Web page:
This is not the life of simplicity but the life of multiplicity that the wise men warn us of. It leads not to unification but to fragmentation. It does not bring grace; it destroys the soul... I must find a balance somewhere, or an alternating rhythm between these two extremes; a swinging of the pendulum between solitude and communion, between retreat and rhythm.
— Anne Morrow Lindbergh

My mother created a home for us that was peaceful and calm, with plenty of time to be quiet and appreciate things of beauty.

We ate dinners together often. We fed our creative selves. I don't ever recall life being frenzied or scattered.

As far as the working and raising children issue, I see now that giving up my job was the best decision I ever made. Eventually, as my children grew and life changed, I was able to pursue my "career" and do more than I ever imagined possible.

This goes back to PATIENCE.


Being a Homemaker is a Noble and Worthy Calling

My mother made child rearing an art. It was her calling and her joy.  She was first and foremost a wife and mother.

5 Lessons From My Mother


I always knew FAMILY was her life's mission.

I'm not so sure many young women get that gift in this day and age.

We do not see the results of our giving as concretely as man does in his work. In the job of home-keeping there is no raise from the boss, and seldom praise from others to show us we have hit the mark. Except for the child, woman’s creation is so often invisible, especially today.
— Anne Morrow Lindbergh

My mother always complimented me on the work I was doing with my family. She sent me cards on Mother's Day. 

I knew that mothering and homemaking MATTERED. 

I pray that my own daughter knows that if God calls her to that life, it is THE noblest profession of all.


With Age Comes Wisdom

My mother never fretted about aging. She accepted each pound, wrinkle, and setback with grace.

She invested in older women in our church and stressed to me the importance of them in our lives. 

My mom taught me that there is something beautiful that comes with each stage of life, and not to be fooled by a society that seems to only value youthfulness and beauty.

We Americans, with our terrific emphasis on youth, action, and material success, certainly tend to belittle the afternoon of life and even to pretend it never comes... In our breathless attempts we often miss the flowering that waits for afternoon.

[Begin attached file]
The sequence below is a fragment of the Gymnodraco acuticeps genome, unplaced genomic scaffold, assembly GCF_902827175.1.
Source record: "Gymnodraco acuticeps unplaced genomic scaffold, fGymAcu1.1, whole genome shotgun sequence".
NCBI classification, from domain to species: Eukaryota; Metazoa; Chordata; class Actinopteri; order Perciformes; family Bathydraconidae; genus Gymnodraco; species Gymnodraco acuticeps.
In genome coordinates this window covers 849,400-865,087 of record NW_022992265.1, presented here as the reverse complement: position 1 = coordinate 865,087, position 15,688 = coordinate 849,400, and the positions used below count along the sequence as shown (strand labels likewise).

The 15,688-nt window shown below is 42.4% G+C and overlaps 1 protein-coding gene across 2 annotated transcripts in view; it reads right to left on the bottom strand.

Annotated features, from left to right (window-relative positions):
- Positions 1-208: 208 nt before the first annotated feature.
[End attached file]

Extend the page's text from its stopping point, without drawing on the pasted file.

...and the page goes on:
— Anne Morrow Lindbergh

Each stage of our lives holds something extraordinary, but if we are too busy wishing for the previous season we will likely miss the beauty in front of us.

My mom embraced the beauty in every stage of her life. I pray I am doing the same.


You Are Stronger Than You Know

After my second child was born I had a horrible struggle with postpartum depression. This depression was so foreign to me, but in the years to come it would rear its head several more times.

The first couple of times my mom came to the rescue... staying with our family, helping care for my children, literally forcing me out of bed in the morning. 

She would always leave, however, before I wanted her to. She gave me the tools to get better and promised me I could succeed on my own - and always with God's help. Through these times I learned I had a strength I didn't know I possessed.

I learned I could handle tough things - very tough things.

When my mom's death came I didn't crumble. I would like to think I made it through those dark days with grace and faith - and often times a smile. 

The Gift From The Sea is one of treasured possessions now. (In fact, it sparked a bit of an obsession about Anne Morrow Lindbergh - a fascinating figure if you get a chance to learn more about her.)

Knowing that my mom read the same words and lived by so many of them gives me such comfort.

I do not take lightly the gift of a wonderful mother. I know not everyone has had this experience, and I count myself blessed to have been loved by my mother.


Additional Reading:

Gift from the Sea: 50th-Anniversary EditionWisdom from Gift from the Sea (Mini Book)Gift From The Sea, An Answer to the Conflicts in Our LivesThe Aviator's Wife: A NovelAnne Morrow Lindbergh: Her LifeAnne Morrow Lindbergh: First Lady of the AirAgainst Wind and Tide: Letters and Journals, 1947-1986North to the Orient (Harvest Book)Hour Of Gold, Hour Of Lead: Diaries and Letters Of Anne Morrow Lindbergh, 1929-1932No More Words: A Journal of My Mother, Anne Morrow LindberghLocked Rooms Open Doors:: Diaries And Letters Of Anne Morrow Lindbergh, 1933-1935 (A Harvest Book)Anne Morrow Lindbergh: Between the Sea And the Stars (Lerner Biographies)War Within and Without: Diaries and Letters of Anne Morrow Lindbergh, 1939-1944


5 Lessons from My Mother